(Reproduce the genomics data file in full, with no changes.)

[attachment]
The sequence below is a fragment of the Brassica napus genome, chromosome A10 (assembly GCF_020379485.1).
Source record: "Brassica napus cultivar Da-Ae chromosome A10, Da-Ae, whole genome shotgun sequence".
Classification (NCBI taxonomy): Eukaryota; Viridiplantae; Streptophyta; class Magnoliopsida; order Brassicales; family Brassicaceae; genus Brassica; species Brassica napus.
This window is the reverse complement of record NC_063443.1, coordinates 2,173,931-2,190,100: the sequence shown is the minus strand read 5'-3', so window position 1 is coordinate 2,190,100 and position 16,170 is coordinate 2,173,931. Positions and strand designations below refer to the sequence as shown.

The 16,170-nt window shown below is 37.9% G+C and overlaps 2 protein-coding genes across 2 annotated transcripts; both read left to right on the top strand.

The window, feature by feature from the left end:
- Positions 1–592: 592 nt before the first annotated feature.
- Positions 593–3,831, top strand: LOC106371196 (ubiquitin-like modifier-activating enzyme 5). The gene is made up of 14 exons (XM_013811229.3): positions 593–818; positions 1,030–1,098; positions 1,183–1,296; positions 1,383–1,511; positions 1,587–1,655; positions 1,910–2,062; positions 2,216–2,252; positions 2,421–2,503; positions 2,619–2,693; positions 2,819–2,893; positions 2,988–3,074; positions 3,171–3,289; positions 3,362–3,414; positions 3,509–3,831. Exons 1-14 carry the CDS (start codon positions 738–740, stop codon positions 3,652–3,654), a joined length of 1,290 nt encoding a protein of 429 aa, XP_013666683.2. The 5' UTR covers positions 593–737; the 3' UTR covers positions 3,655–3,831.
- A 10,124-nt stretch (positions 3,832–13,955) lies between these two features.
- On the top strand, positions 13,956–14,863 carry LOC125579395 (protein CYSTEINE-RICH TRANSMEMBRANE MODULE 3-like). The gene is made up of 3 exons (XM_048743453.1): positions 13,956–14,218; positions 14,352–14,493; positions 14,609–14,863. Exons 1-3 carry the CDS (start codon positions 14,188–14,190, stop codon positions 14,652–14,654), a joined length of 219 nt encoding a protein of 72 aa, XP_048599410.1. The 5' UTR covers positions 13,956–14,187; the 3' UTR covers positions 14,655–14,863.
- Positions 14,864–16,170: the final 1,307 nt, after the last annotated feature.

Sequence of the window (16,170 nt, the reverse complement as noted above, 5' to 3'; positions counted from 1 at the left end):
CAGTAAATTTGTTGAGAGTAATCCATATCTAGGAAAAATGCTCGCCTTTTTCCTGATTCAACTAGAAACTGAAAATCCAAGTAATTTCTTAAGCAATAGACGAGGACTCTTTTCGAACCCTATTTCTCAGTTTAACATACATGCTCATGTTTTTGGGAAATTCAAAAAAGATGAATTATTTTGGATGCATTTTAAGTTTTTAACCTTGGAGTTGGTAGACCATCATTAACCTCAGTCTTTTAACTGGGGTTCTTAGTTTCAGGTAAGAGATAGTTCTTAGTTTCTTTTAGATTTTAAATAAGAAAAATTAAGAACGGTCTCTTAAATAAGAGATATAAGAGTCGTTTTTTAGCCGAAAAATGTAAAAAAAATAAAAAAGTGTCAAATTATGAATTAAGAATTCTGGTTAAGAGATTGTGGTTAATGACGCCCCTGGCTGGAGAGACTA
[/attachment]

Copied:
The sequence below is a fragment of the Brassica napus genome, chromosome A10 (assembly GCF_020379485.1).
Source record: "Brassica napus cultivar Da-Ae chromosome A10, Da-Ae, whole genome shotgun sequence".
Classification (NCBI taxonomy): Eukaryota; Viridiplantae; Streptophyta; class Magnoliopsida; order Brassicales; family Brassicaceae; genus Brassica; species Brassica napus.
This window is the reverse complement of record NC_063443.1, coordinates 2,173,931-2,190,100: the sequence shown is the minus strand read 5'-3', so window position 1 is coordinate 2,190,100 and position 16,170 is coordinate 2,173,931. Positions and strand designations below refer to the sequence as shown.

The 16,170-nt window shown below is 37.9% G+C and overlaps 2 protein-coding genes across 2 annotated transcripts; both read left to right on the top strand.

The window, feature by feature from the left end:
- Positions 1–592: 592 nt before the first annotated feature.
- Positions 593–3,831, top strand: LOC106371196 (ubiquitin-like modifier-activating enzyme 5). The gene is made up of 14 exons (XM_013811229.3): positions 593–818; positions 1,030–1,098; positions 1,183–1,296; positions 1,383–1,511; positions 1,587–1,655; positions 1,910–2,062; positions 2,216–2,252; positions 2,421–2,503; positions 2,619–2,693; positions 2,819–2,893; positions 2,988–3,074; positions 3,171–3,289; positions 3,362–3,414; positions 3,509–3,831. Exons 1-14 carry the CDS (start codon positions 738–740, stop codon positions 3,652–3,654), a joined length of 1,290 nt encoding a protein of 429 aa, XP_013666683.2. The 5' UTR covers positions 593–737; the 3' UTR covers positions 3,655–3,831.
- A 10,124-nt stretch (positions 3,832–13,955) lies between these two features.
- On the top strand, positions 13,956–14,863 carry LOC125579395 (protein CYSTEINE-RICH TRANSMEMBRANE MODULE 3-like). The gene is made up of 3 exons (XM_048743453.1): positions 13,956–14,218; positions 14,352–14,493; positions 14,609–14,863. Exons 1-3 carry the CDS (start codon positions 14,188–14,190, stop codon positions 14,652–14,654), a joined length of 219 nt encoding a protein of 72 aa, XP_048599410.1. The 5' UTR covers positions 13,956–14,187; the 3' UTR covers positions 14,655–14,863.
- Positions 14,864–16,170: the final 1,307 nt, after the last annotated feature.

Sequence of the window (16,170 nt, the reverse complement as noted above, 5' to 3'; positions counted from 1 at the left end):
CAGTAAATTTGTTGAGAGTAATCCATATCTAGGAAAAATGCTCGCCTTTTTCCTGATTCAACTAGAAACTGAAAATCCAAGTAATTTCTTAAGCAATAGACGAGGACTCTTTTCGAACCCTATTTCTCAGTTTAACATACATGCTCATGTTTTTGGGAAATTCAAAAAAGATGAATTATTTTGGATGCATTTTAAGTTTTTAACCTTGGAGTTGGTAGACCATCATTAACCTCAGTCTTTTAACTGGGGTTCTTAGTTTCAGGTAAGAGATAGTTCTTAGTTTCTTTTAGATTTTAAATAAGAAAAATTAAGAACGGTCTCTTAAATAAGAGATATAAGAGTCGTTTTTTAGCCGAAAAATGTAAAAAAAATAAAAAAGTGTCAAATTATGAATTAAGAATTCTGGTTAAGAGATTGTGGTTAATGACGCCCCTGGCTGGAGAGACTA